In a perfect world, every talented artist would have a huge audience.
Unfortunately, we don’t live in a perfect world. Our world is so imperfect that perfect artists struggle to get eyeballs on their artwork and people throw the cliché of the starving artist around casually.
Frankly, if you don’t want to become a starving artist, you must get people to notice your art, and fast. I get that marketing isn’t one of your strongholds, but unless you’re willing to pay someone else to market you, you must do it yourself.
I know it would be cruel to let you do all the work, so I figured it would help if I showed you some of the proven ways that most popular artists use to get their art noticed in a world overflowing with artists. Here are some of the ways to get instant attention to your art.
1. Create a Professional Art Website
(This article may contain affiliate links and I may earn a commission if you make a purchase)
I can bet my last dollar that this isn’t the first time you’ll hear this advice, but I doubt you ever acted on it. Unless you’re creating art for fun and Instagram likes, you certainly do need a website and a professionally designed one at that.
Whether you’re looking to build connections with other artists or you’re applying for an exhibition or competition, most people will naturally expect you to have a unique web address as your portfolio, as opposed to giving an Instagram handle when someone asks to see your portfolio.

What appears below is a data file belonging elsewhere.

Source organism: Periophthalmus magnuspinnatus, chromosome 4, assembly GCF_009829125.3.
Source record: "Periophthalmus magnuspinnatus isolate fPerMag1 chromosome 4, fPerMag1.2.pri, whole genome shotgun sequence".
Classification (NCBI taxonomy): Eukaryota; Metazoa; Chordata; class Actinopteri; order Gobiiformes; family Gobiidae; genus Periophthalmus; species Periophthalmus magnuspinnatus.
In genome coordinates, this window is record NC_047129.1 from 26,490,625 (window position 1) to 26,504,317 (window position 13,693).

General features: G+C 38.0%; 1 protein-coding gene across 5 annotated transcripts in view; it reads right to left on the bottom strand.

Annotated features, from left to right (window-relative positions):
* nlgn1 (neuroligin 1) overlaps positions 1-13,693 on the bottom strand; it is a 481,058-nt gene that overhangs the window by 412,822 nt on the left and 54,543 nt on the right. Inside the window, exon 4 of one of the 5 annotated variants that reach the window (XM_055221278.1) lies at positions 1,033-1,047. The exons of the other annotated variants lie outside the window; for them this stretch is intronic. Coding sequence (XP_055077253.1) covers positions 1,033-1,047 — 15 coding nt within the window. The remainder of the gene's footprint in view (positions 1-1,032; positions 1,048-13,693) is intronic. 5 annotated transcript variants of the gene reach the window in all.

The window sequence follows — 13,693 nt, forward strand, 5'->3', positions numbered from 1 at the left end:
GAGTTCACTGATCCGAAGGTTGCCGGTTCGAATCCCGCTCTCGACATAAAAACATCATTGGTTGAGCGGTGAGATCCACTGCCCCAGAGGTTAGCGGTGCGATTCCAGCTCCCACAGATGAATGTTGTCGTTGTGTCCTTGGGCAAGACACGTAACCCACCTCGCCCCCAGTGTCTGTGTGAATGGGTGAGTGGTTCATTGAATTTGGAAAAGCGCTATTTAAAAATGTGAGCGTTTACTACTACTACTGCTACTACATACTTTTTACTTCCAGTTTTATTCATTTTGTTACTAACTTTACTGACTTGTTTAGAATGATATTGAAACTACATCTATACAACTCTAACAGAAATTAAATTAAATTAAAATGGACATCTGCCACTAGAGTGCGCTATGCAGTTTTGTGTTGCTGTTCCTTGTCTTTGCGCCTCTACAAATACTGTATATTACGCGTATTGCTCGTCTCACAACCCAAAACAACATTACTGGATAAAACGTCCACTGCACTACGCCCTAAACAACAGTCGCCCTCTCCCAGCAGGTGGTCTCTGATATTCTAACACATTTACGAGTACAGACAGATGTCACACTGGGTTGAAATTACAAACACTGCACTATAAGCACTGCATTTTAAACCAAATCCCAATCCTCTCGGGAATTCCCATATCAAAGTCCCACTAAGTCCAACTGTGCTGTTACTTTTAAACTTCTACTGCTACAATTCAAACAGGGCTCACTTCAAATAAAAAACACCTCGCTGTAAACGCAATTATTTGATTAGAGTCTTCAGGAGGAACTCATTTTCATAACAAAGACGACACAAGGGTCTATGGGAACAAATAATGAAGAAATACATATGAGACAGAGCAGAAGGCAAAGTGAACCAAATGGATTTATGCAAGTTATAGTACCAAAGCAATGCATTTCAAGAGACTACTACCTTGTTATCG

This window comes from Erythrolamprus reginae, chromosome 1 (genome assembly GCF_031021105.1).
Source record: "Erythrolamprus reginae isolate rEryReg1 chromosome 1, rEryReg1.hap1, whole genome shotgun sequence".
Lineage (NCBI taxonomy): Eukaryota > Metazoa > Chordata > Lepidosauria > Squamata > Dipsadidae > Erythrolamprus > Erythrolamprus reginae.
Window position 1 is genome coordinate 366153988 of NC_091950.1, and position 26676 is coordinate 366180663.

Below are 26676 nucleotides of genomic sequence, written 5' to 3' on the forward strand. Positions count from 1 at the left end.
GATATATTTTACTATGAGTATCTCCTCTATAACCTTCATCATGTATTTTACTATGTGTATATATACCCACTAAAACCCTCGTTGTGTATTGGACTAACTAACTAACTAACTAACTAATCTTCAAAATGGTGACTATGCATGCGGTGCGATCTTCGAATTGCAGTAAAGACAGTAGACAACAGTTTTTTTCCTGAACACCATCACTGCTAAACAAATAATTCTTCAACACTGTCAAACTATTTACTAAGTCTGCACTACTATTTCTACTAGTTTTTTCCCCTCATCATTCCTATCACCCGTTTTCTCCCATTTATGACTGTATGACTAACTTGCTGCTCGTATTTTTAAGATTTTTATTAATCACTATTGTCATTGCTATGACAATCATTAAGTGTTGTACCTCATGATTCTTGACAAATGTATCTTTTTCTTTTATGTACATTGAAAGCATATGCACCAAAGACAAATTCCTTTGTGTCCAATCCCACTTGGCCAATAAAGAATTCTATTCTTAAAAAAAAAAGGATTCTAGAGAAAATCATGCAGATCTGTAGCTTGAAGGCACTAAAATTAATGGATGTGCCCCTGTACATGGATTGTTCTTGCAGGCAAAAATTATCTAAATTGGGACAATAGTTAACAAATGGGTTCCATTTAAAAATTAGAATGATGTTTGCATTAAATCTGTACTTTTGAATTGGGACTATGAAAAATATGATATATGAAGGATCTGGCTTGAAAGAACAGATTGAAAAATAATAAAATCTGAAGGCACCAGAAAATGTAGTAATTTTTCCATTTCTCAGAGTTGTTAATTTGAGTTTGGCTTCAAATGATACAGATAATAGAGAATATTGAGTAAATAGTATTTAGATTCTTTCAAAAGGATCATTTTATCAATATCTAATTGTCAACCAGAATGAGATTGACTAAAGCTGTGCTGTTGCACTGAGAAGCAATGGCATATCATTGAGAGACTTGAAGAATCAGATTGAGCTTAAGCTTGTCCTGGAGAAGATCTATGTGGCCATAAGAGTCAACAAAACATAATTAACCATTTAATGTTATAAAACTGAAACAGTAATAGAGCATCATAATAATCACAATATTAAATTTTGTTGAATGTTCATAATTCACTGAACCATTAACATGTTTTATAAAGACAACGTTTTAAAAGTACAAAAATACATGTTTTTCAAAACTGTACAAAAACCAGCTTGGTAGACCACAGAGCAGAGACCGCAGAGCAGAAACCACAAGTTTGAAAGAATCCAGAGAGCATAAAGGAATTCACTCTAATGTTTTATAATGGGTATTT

In the past, you’d need to pay a professional programmer that specializes in web design and development to have a website decent enough to present as your online portfolio. Fast forward to today, the advent of low-code website builders has made it possible to create your website without necessarily hiring a developer.
Your website doesn’t have to be necessarily complicated, but it must be updated frequently to show your latest artwork as well as highlight your best work overall.
If you don’t know how to go about creating a website, here are some tips to get you started.
Buy a unique domain name (and a hosting, maybe).
There are some prerequisites to setting up your unique artist website, but one of the most important is getting a unique domain name. Depending on the website builder that you intend to use, this step may not be necessary, but it’s highly recommended to make your website recognizable.
A domain name is the identity of your website on the web. It usually reads something similar to yourwebadress.com, and is very cheap; you can get a domain name for about $10 on a domain registrar like Namecheap or Godaddy.